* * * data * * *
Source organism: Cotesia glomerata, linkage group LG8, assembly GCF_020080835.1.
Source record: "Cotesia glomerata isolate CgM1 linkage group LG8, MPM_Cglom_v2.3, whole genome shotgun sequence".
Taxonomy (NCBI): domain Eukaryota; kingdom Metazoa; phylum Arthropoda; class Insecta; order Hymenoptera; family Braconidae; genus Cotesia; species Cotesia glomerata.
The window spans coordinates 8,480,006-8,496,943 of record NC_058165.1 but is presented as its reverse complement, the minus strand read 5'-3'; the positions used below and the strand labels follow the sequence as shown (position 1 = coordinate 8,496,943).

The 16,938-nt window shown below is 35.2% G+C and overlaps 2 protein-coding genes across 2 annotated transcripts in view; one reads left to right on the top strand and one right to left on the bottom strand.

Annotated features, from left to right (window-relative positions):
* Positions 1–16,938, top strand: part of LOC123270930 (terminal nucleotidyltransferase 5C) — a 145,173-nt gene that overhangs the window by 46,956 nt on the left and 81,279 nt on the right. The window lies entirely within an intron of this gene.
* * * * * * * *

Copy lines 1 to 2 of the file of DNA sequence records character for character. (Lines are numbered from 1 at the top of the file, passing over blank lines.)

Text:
Source organism: Cotesia glomerata, linkage group LG8, assembly GCF_020080835.1.
Source record: "Cotesia glomerata isolate CgM1 linkage group LG8, MPM_Cglom_v2.3, whole genome shotgun sequence".